Joe Kiani, Founder and CEO of Masimo, said, “We introduced PVi in 2007. It was the first and still is the only noninvasive way of measuring fluid responsiveness in mechanically ventilated patients at a fraction of the cost of invasive methods and without risk of invasive procedures to the patient. Since then, over 100 studies have shown that PVi or PVi in combination with our noninvasive hemoglobin technology, SpHb®, has made a tremendous contribution to patient care.[2] This latest study adds to the evidence that PVi can be used to help clinicians manage the fluid levels of their patients without invasive catheters.”

In the US, PVi is FDA 510(k) cleared as a noninvasive dynamic indicator of fluid responsiveness in select populations of mechanically ventilated adult patients. Accuracy of PVi in predicting fluid responsiveness is variable and influenced by numerous patient, procedure and device related factors. PVi measures the variation in the plethysmography amplitude but does not provide measurements of stroke volume or cardiac output. Fluid management decisions should be based on a complete assessment of the patient’s condition and should not be based solely on PVi.

@Masimo | #Masimo

About Masimo

Masimo (NASDAQ: MASI) is a global medical technology company that develops and produces a wide array of industry-leading monitoring technologies, including innovative measurements, sensors, patient monitors, and automation and connectivity solutions. In addition, Masimo Consumer Audio is home to eight legendary audio brands, including Bowers & Wilkins, Denon, Marantz, and Polk Audio. Our mission is to improve life, improve patient outcomes, and reduce the cost of care. Masimo SET® Measure-through Motion and Low Perfusion™ pulse oximetry, introduced in 1995, has been shown in over 100 independent and objective studies to outperform other pulse oximetry technologies.[3] Masimo SET® has also been shown to help clinicians reduce severe retinopathy of prematurity in neonates,[4] improve CCHD screening in newborns,[5] and, when used for continuous monitoring with Masimo Patient SafetyNet™ in post-surgical wards, reduce rapid response team activations, ICU transfers, and costs.[6-9] Masimo SET® is estimated to be used on more than 200 million patients in leading hospitals and other healthcare settings around the world,[10] and is the primary pulse oximetry at 9 of the top 10 hospitals as ranked in the 2022-23 U.S. News and World Report Best Hospitals Honor Roll.[11] In 2005, Masimo introduced rainbow® Pulse CO-Oximetry technology, allowing noninvasive and continuous monitoring of blood constituents that previously could only be measured invasively, including total hemoglobin (SpHb®), oxygen content (SpOC™), carboxyhemoglobin (SpCO®), methemoglobin (SpMet®), Pleth Variability Index (PVi®), RPVi™ (rainbow® PVi), and Oxygen Reserve Index (ORi™). In 2013, Masimo introduced the Root® Patient Monitoring and Connectivity Platform, built from the ground up to be as flexible and expandable as possible to facilitate the addition of other Masimo and third-party monitoring technologies; key Masimo additions include Next Generation SedLine® Brain Function Monitoring, O3® Regional Oximetry, and ISA™ Capnography with NomoLine® sampling lines. Masimo’s family of continuous and spot-check monitoring Pulse CO-Oximeters® includes devices designed for use in a variety of clinical and non-clinical scenarios, including tetherless, wearable technology, such as Radius-7®, Radius PPG®, and Radius VSM™, portable devices like Rad-67®, fingertip pulse oximeters like MightySat® Rx, and devices available for use both in the hospital and at home, such as Rad-97®. Masimo hospital and home automation and connectivity solutions are centered around the Masimo Hospital Automation™ platform, and include Iris® Gateway, iSirona™, Patient SafetyNet, Replica®, Halo ION®, UniView®, UniView :60™, and Masimo SafetyNet®. Its growing portfolio of health and wellness solutions includes Radius Tº® and the Masimo W1™ watch. Additional information about Masimo and its products may be found at www.masimo.com. Published clinical studies on Masimo products can be found at www.masimo.com/evidence/featured-studies/feature/.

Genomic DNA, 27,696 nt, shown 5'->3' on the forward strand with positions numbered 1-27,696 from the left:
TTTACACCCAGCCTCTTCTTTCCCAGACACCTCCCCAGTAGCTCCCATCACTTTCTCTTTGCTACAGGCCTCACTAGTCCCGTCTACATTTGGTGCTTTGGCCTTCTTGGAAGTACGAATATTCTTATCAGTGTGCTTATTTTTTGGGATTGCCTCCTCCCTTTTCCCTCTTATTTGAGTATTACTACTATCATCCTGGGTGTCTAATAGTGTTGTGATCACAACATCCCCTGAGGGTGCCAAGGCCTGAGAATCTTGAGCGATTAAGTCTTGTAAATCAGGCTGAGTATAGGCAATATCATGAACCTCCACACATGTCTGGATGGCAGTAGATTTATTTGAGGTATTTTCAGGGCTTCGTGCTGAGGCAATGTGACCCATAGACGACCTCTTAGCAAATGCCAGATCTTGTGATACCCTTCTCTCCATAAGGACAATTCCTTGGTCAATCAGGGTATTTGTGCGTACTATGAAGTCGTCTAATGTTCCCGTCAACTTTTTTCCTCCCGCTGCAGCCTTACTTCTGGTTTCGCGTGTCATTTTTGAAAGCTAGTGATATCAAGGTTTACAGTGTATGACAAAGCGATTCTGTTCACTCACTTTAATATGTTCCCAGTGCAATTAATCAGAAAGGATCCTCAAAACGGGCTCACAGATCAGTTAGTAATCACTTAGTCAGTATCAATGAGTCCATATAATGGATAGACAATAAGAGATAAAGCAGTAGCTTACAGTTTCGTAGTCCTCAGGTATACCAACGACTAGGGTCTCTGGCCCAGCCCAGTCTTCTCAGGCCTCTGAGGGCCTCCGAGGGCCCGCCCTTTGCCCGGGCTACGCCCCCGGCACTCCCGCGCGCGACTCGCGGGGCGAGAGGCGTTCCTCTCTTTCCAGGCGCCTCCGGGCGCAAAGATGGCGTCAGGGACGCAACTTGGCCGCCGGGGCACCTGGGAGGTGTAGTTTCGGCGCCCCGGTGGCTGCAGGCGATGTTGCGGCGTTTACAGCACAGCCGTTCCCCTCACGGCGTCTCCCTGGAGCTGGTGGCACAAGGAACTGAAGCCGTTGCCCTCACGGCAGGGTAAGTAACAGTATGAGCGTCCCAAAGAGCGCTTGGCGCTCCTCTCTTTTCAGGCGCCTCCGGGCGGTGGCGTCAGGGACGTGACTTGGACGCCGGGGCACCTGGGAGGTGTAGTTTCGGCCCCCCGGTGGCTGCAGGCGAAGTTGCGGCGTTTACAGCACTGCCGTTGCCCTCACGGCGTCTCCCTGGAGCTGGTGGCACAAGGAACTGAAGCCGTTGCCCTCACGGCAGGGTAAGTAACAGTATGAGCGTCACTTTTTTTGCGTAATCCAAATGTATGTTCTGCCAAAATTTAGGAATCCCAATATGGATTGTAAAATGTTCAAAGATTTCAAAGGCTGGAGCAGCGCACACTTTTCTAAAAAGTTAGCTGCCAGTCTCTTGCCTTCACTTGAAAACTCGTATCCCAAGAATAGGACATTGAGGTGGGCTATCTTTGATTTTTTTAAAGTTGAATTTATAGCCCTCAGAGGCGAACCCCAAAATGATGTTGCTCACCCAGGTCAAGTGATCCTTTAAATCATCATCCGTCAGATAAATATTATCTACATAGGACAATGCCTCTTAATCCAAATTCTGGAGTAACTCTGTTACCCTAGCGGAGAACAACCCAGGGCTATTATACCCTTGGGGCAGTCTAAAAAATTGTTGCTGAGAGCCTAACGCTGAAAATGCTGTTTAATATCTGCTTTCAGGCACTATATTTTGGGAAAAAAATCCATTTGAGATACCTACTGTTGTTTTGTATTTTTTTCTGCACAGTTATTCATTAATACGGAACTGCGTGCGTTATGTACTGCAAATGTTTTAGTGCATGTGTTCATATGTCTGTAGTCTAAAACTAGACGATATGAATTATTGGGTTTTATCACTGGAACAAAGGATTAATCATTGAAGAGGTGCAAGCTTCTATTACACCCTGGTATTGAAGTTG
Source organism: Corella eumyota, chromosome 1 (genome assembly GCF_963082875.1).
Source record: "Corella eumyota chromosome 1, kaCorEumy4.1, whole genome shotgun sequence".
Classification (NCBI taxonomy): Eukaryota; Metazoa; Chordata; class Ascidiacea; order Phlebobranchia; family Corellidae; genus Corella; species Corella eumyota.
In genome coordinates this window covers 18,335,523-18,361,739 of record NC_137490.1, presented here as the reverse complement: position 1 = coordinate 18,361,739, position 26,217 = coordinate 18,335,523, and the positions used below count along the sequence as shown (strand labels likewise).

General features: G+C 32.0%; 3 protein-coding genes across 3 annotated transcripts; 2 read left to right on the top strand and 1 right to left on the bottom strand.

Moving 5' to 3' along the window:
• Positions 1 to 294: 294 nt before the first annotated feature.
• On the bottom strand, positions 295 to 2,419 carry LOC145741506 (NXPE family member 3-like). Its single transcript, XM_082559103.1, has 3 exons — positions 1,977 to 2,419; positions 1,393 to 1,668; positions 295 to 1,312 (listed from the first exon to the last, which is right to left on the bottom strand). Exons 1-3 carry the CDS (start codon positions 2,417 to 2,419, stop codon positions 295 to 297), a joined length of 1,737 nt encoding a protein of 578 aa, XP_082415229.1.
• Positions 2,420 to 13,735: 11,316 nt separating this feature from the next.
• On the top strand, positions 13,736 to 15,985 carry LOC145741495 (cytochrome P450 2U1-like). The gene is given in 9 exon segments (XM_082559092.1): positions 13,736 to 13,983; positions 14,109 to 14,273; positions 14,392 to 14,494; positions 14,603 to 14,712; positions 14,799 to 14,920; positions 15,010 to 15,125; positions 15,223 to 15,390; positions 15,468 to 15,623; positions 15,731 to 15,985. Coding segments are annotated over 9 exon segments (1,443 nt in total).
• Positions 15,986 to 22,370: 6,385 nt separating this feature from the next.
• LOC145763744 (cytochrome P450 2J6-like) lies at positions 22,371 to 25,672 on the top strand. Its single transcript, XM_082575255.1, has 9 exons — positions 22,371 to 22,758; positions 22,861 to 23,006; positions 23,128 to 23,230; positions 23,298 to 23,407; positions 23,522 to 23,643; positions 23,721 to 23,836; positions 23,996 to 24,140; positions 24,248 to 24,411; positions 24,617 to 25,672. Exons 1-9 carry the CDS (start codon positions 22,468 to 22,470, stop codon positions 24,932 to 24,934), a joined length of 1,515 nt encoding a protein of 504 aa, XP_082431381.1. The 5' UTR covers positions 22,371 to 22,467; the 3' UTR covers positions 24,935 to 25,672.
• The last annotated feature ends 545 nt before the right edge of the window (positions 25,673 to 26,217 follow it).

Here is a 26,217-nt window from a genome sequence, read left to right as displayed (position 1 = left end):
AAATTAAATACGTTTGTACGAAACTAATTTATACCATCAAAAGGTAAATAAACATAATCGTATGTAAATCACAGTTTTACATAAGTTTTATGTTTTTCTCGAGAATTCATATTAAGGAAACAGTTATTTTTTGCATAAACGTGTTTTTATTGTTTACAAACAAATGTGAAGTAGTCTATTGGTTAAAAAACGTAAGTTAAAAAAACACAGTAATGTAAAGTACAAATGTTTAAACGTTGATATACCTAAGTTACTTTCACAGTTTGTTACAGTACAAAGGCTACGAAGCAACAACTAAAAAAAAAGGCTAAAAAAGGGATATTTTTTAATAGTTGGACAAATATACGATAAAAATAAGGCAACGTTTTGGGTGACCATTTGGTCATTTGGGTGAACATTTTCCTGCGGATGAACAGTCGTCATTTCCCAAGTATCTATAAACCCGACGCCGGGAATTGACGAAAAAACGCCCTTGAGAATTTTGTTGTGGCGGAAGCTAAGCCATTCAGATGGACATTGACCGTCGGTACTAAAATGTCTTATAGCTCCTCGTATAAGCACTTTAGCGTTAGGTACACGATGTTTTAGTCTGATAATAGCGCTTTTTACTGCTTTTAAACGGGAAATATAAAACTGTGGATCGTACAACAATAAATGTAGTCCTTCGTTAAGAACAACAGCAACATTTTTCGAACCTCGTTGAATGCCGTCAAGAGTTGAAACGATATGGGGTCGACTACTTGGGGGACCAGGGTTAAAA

ORi, RPVi, and Radius VSM have not received FDA 510(k) clearance and are not available for sale in the United States. The use of the trademark Patient SafetyNet is under license from University HealthSystem Consortium.